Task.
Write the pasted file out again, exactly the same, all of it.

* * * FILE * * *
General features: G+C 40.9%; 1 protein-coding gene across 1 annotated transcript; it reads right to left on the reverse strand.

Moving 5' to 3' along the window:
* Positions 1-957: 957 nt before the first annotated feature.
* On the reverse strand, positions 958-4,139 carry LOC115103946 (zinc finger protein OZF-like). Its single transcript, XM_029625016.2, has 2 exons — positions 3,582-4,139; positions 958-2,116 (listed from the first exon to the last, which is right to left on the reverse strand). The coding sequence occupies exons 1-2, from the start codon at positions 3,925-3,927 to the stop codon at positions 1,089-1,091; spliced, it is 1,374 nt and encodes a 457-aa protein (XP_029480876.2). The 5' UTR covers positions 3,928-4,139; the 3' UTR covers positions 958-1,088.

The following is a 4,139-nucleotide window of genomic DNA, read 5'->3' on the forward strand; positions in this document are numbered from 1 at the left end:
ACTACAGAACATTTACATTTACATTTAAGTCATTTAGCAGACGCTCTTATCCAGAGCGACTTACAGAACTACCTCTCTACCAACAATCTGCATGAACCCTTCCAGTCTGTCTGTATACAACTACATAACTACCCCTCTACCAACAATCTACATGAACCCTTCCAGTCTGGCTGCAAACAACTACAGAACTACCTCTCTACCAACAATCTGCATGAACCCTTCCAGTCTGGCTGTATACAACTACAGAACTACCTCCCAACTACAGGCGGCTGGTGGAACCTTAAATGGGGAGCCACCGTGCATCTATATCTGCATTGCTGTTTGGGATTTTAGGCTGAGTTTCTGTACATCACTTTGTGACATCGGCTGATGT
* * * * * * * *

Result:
General features: G+C 40.9%; 1 protein-coding gene across 1 annotated transcript; it reads right to left on the reverse strand.

Moving 5' to 3' along the window:
* Positions 1-957: 957 nt before the first annotated feature.
* On the reverse strand, positions 958-4,139 carry LOC115103946 (zinc finger protein OZF-like). Its single transcript, XM_029625016.2, has 2 exons — positions 3,582-4,139; positions 958-2,116 (listed from the first exon to the last, which is right to left on the reverse strand). The coding sequence occupies exons 1-2, from the start codon at positions 3,925-3,927 to the stop codon at positions 1,089-1,091; spliced, it is 1,374 nt and encodes a 457-aa protein (XP_029480876.2). The 5' UTR covers positions 3,928-4,139; the 3' UTR covers positions 958-1,088.

The following is a 4,139-nucleotide window of genomic DNA, read 5'->3' on the forward strand; positions in this document are numbered from 1 at the left end:
ACTACAGAACATTTACATTTACATTTAAGTCATTTAGCAGACGCTCTTATCCAGAGCGACTTACAGAACTACCTCTCTACCAACAATCTGCATGAACCCTTCCAGTCTGTCTGTATACAACTACATAACTACCCCTCTACCAACAATCTACATGAACCCTTCCAGTCTGGCTGCAAACAACTACAGAACTACCTCTCTACCAACAATCTGCATGAACCCTTCCAGTCTGGCTGTATACAACTACAGAACTACCTCCCAACTACAGGCGGCTGGTGGAACCTTAAATGGGGAGCCACCGTGCATCTATATCTGCATTGCTGTTTGGGATTTTAGGCTGAGTTTCTGTACATCACTTTGTGACATCGGCTGATGT